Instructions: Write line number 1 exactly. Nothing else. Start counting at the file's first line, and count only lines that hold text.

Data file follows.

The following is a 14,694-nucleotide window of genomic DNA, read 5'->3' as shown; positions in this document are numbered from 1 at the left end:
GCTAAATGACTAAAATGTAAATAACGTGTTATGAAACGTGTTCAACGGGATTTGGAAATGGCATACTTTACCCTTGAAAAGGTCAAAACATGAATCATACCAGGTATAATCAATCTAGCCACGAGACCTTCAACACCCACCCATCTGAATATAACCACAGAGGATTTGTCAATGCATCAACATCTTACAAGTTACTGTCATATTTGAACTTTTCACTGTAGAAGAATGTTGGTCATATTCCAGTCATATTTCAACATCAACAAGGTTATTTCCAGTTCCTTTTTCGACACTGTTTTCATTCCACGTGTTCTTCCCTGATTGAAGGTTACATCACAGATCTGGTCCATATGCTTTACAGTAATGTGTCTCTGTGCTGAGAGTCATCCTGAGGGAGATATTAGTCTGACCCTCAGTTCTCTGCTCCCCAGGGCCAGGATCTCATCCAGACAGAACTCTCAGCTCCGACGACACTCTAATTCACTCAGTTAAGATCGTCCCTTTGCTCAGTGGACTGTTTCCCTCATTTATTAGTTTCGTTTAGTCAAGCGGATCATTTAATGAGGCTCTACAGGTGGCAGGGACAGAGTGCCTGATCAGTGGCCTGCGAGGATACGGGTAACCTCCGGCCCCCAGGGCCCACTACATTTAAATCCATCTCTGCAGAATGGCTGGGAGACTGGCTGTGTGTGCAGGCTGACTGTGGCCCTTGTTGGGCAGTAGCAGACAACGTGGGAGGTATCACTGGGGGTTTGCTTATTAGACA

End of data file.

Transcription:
The following is a 14,694-nucleotide window of genomic DNA, read 5'->3' as shown; positions in this document are numbered from 1 at the left end: